Shaggy Mane (Coprinus comatus)
Princes galore! A basket full of Agaricus augustus, Kirkland WA, September 2004 © Daniel Winkler
Under certain circumstances all these approaches and resources listed above might neither meet your specific needs nor your schedule.
You might like to have a private mushroom prefer to
- Set your own time
- Receive a personal introduction to mushroom hunting
- Give a mushroom hunt as a birthday gift
- Find a specific culinary mushroom
- Be out in the woods with a mushroom expert
- Select your favorite habitat or search your own property
Talking about habitat, you might have mushrooms on your property, be it forested acreage or a regular backyard; Or you keep seeing all these mushrooms where you usually go for a walk and you would love to have someone with you that can identify these mushrooms and inform you if they are edible, worthless or poisonous.
If you are interested in soliciting my mushroom guiding services, please send me an email so we can discuss details.
A Short Fungal Résumé:
Daniel grew up in Munich, Bavaria, and started hunting Steinpilz (Boletus edulis) with his family at age 3. In his early years Daniel was glad to supply his parents with the chanterelles, hedgehogs and boletes that they treasured so much. Finding mushrooms was just as exciting as finding Easter eggs, an excitement that is still to be had each time hunting for mushrooms. Eating wild mushrooms became a joy after discovering the rich aroma of parasols. Later Daniel studied geography, ecology and botany (including some disappointingly boring mycology lectures) in order to work on environmental issues in the Himalayas and Tibet, where he has been researching and consulting for twenty years. As part of his research Daniel has been focusing on medicinal and edible mushrooms in Tibet for many years and has published many scientific papers (professional resume). Besides this Daniel has been writing articles on mushrooms for a range of popular magazines and provided his photos for many publications.
In 1996, Daniel moved to Seattle and upon his first visit to PSMS' annual wild mushroom exhibit joined the Puget Sound Mycological Society. Being part of PSMS enticed him to take his life-long love for mushrooms to a whole new level. Daniel trained to become a mushroom identifier for the club and teaches classes.
Fueled by fungal bliss, Daniel seized the opportunity to direct his career to develop an expertise on wild edible and medicinal mushrooms in Tibet, where Daniel discovered that Yartsa gunbu (Caterpillar fungus - Cordyceps sinensis) is the most important source of rural cash income, but matsutake, morels and other mushrooms are also of economic importance. Daniel has collected edible mushrooms on three continents and is an organizer of mushroom tours [www.MushRoaming.com]. He keeps venturing out into new and old habitats and cultures to feed his curiosity and his family, along the way capturing images and gathering stories to share in his writings and presentations.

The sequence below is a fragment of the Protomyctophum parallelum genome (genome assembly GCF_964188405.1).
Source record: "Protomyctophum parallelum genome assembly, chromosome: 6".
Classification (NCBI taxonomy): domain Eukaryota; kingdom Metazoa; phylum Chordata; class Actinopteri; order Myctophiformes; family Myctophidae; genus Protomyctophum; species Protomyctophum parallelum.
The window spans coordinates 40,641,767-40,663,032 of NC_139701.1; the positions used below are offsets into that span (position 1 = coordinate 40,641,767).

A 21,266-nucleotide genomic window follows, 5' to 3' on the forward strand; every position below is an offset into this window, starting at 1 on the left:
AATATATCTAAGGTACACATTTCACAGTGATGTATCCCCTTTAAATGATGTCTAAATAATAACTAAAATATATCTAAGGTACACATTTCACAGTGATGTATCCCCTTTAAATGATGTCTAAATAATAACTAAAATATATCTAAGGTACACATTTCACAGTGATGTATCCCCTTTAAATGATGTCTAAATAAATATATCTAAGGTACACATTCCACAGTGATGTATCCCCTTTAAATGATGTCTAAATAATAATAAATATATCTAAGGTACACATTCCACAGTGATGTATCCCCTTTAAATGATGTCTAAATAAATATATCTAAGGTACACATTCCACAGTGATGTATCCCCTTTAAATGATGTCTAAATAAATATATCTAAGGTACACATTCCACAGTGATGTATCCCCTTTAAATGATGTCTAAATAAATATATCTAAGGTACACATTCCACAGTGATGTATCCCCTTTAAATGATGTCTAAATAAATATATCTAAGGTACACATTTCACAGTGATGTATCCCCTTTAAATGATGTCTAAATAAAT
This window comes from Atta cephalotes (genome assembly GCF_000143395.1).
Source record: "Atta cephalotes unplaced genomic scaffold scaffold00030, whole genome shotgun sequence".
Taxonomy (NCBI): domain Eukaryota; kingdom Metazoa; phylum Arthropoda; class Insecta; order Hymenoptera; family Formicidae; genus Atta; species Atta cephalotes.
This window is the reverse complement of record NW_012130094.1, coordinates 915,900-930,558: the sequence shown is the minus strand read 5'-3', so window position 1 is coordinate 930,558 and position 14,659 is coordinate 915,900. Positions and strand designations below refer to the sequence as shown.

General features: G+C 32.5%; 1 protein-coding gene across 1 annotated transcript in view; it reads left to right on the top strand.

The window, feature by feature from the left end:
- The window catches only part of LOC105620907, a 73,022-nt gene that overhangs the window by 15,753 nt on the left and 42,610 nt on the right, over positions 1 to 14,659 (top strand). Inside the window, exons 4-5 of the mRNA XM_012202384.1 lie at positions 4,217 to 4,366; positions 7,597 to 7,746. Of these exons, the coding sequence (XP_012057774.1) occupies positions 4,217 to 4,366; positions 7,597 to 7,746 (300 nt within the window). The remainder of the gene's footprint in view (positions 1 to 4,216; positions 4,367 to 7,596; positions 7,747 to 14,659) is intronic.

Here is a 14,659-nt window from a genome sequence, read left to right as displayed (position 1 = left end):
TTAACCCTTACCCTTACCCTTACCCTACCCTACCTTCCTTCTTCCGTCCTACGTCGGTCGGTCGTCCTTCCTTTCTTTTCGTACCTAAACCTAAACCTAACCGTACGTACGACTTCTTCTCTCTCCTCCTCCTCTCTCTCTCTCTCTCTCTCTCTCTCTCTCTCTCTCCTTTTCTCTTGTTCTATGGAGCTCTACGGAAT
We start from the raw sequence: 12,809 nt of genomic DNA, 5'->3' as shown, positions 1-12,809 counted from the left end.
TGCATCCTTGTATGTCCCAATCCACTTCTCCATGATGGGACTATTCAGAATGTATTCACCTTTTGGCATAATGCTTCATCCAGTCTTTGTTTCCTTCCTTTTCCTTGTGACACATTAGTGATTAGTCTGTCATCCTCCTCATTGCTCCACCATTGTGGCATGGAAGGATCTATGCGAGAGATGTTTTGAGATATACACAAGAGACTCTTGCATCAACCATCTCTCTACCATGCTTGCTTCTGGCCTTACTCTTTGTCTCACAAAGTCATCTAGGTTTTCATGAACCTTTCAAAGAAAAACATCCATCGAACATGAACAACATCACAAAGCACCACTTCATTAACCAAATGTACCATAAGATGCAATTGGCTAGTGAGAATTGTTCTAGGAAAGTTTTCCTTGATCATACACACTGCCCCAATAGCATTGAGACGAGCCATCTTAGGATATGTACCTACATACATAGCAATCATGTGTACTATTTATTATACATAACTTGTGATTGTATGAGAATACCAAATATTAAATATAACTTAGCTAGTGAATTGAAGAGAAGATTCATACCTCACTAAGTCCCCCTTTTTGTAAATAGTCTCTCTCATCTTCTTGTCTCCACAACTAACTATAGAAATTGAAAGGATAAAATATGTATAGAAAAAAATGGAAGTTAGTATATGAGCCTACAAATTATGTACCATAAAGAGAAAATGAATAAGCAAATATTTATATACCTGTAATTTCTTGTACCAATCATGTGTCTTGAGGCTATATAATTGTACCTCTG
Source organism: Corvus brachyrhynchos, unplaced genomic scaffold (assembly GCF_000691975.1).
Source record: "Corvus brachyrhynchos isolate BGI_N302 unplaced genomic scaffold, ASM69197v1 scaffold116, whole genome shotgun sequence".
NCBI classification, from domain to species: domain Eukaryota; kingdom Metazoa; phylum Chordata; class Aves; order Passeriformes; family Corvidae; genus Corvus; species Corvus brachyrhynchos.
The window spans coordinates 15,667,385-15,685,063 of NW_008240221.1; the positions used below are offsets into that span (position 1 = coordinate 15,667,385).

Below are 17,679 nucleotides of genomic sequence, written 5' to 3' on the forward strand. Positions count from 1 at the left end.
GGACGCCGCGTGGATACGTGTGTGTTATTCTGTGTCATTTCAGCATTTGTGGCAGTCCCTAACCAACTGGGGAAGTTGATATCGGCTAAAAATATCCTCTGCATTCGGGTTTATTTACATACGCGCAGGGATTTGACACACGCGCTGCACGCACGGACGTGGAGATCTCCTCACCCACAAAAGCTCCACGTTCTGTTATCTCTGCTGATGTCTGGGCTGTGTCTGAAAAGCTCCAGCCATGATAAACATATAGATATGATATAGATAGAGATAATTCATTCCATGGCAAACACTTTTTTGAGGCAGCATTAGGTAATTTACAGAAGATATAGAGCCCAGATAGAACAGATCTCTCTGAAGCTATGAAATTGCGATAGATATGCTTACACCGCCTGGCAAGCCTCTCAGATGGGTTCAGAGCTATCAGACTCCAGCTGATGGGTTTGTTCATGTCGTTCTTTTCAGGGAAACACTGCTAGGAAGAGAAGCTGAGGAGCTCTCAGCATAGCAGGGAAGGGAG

Daniel bubbled over with information and passion for all things fungal. On a crisp fall Saturday the three of us went on an off-trail adventure in the woods as a gift for Elly's birthday and learned about the basics of mushrooming (but just let me say that the data Daniel has at his fingertips is far from basic even if he manages to rattle it off in a quick-witted and easy going style). We learned about both medicinal and edible mushrooms. And, to top it off, we returned laden with chanterelles complete with Daniel's recipe suggestions. We tried the chanterelles in a mustard cream sauce and it was fantastic.
We are big fans now!
Elly & Doane, Seattle WA, Oct. 2009
Thank you very much for teaching your mushroom class for the Saint Edward Environmental Learning Center. My husband, Scott, attended your class and loved it. He came home excited about mushrooms and the new knowledge he had gained. I'm sorry I missed your class but was glad my husband could attend.
Bothel WA, October 2009
Thank you so much for that very enjoyable afternoon hiking through the forest mushroom hunting. We will have to have you back out in the spring to look for different varieties!
Shannon Henery, Ames Lake WA, Nov. 2008
Mushroom Books that cover the Pacific North West Sorted by Regional Relevance
Trudell, Steve & Joe Ammirati 2009. Mushrooms of the Pacific Northwest, Timber Press Field Guide, Portland, 349p.
McKenny, M.; Stuntz, D.E.; Ammirati, J.F. 1987. The new savory wild mushroom. Western Producer Prairie Books, Saskatoon. 250 pp.
Arora, David 1986. Mushrooms Demystified. Ten Speed Press, Berkeley, CA. 959p.
Arora, David 1991. All That the Rain Promises, and More. A Hip Pocket Guide to Western Mushrooms. Ten Speed Press, Berkeley, CA. 259p.
Schalkwijk-Barendsen, Helene 1991. Mushrooms of Western Canada. Lone Pine Pub., Edmonton, Canada. 414p.
Miller, O. K. Jr. & Miller, H. H. (2006). North American Mushrooms: A Field Guide to Edible and Inedible Fungi. Guilford, CT: FalconGuide. 584 pp
Great webpages for mushroom images or identifying